Bone loss. No nutrient can stop bones from losing mass over time, but consuming sufficient calcium and vitamin D can slow the deterioration, says Felicia Cosman, an osteoporosis specialist at Helen Hayes Hospital in West Haverstraw, N.Y., and clinical director of the National Osteoporosis Foundation. Once a person reaches age 50, calcium requirements jump to 1,200 mg per day (from 1,000 mg). Cosman recommends adding up the number of dairy and highly calcium-fortified products (such as juice and cereal) eaten in a typical day and multiplying that by the 300 mg each likely supplies. Add another 200 to 300 mg for the combined trace amounts in leafy green vegetables, nuts, and other sources. Then get the remainder in a supplement. By midlife, adults also need at least 800 to 1,000 IU of vitamin D to help the body absorb calcium and, possibly, prevent other diseases, according to the NOF. Sources include fatty fish such as salmon (also important for heart health), egg yolks, and fortified foods, but most people need to supplement.
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Heart disease. By now every American surely knows which foods affect your heart. Good for the ticker: monounsaturated fats like olive oil and the omega-3 fatty acids found in such cold-water fish as salmon and herring and in flaxseed and walnuts. Harmful: too much red meat and full-fat dairy, because of their saturated fat content, and margarine and baked goods, because of the trans fats they contain. Still, troublesome foods can be hard to limit. "Although many supermarket products have removed the trans fats, they're hardly history. Restaurants, especially, continue to use them," cautions Robert Eckel, former president of the American Heart Association and a professor at the University of Colorado–Denver. Plus, some food manufacturers have swapped their trans fats for equally problematic saturated fat, Eckel says. Sat fat should total no more than 7 percent of daily energy intake—about 16 grams for the average, 2,000-calorie diet.
Recent research points to another potential heart danger: high-fructose corn syrup, commonly found in soda. The decades-long, 88,000-women Nurse's Health Study found that, even controlling for weight and other unhealthy habits, drinking one 12-ounce can of regular soda daily boosts a woman's risk of later having a heart attack by 24 percent; two or more servings raise the risk by 35 percent. "We don't know exactly why this is, but fructose does increase uric acid and triglycerides in the blood, which are known contributors to hypertension and heart disease," says study coauthor Teresa Fung, associate professor of nutrition at Simmons College in Boston.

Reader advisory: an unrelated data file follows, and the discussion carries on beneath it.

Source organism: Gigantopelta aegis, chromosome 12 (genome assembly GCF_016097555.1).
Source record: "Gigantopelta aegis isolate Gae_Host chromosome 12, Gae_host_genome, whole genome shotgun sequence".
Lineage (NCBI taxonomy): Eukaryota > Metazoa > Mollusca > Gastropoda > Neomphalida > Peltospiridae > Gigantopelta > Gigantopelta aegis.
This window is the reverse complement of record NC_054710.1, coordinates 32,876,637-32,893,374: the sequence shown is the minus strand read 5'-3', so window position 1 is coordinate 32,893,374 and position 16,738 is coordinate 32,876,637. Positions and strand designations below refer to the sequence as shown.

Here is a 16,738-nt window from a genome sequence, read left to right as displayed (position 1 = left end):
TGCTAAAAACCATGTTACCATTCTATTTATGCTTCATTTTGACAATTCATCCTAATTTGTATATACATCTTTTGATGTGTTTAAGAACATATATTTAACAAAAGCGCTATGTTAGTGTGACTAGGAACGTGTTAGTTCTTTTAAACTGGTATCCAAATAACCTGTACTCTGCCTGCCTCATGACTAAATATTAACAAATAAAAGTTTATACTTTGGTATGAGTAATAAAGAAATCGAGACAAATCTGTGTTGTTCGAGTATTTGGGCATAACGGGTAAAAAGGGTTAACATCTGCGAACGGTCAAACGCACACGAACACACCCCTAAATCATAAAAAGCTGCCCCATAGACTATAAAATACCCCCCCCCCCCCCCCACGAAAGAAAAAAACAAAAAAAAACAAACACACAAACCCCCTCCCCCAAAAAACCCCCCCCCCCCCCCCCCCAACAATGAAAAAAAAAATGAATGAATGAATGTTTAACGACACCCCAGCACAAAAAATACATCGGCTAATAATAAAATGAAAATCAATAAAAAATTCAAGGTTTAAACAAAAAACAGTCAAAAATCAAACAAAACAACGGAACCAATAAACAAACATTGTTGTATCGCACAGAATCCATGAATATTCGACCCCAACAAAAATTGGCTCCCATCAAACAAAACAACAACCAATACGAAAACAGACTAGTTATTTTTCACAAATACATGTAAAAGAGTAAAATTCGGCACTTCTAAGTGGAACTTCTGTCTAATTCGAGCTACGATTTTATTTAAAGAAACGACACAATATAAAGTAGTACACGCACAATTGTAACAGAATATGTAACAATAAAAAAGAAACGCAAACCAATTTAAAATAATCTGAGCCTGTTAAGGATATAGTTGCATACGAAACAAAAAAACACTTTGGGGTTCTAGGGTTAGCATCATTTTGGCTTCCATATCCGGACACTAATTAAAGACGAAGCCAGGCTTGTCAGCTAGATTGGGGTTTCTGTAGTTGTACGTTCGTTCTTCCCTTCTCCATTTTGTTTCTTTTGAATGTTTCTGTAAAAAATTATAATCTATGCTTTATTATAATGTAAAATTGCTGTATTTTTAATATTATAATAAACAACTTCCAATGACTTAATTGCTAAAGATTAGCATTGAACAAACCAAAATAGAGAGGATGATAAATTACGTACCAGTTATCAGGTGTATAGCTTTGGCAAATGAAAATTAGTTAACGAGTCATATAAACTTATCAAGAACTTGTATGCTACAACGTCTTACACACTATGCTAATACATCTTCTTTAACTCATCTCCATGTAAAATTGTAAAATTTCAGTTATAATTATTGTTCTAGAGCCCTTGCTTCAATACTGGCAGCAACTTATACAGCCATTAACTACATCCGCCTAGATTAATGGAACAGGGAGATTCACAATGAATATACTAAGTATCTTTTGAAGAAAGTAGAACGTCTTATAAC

Hypertension. Lowering high blood pressure before it contributes to the development of heart disease is vital for people in midlife. It can be accomplished with an eating plan known as the DASH (Dietary Approaches to Stop Hypertension) diet. "The DASH diet has the same effect as taking a blood-pressure-lowering medication," Eckel says; the DASH-Sodium version, which subtracts salt, works as well as up to two medications. The plan is rich in fruits and vegetables (eight to 10 servings a day for someone on a 2,000 calorie diet), grains (six to eight servings daily, with most being whole grains), and low-fat protein sources. And it's low in saturated fats and added sugars. The biggest difference from standard healthful eating advice is DASH's focus on lowering sodium, which can damage artery walls in people sensitive to the nutrient. The diet limits sodium to 2,300 mg a day, while DASH-Sodium slashes it to 1,500 mg—just two thirds of a teaspoon. It's not enough to go easier on the salt shaker; the National Institutes of Health recommends looking for low- or no-salt labels, limiting salty foods like bacon and sauerkraut, and rinsing canned foods. (Here's a sample menu of a DASH eating plan.)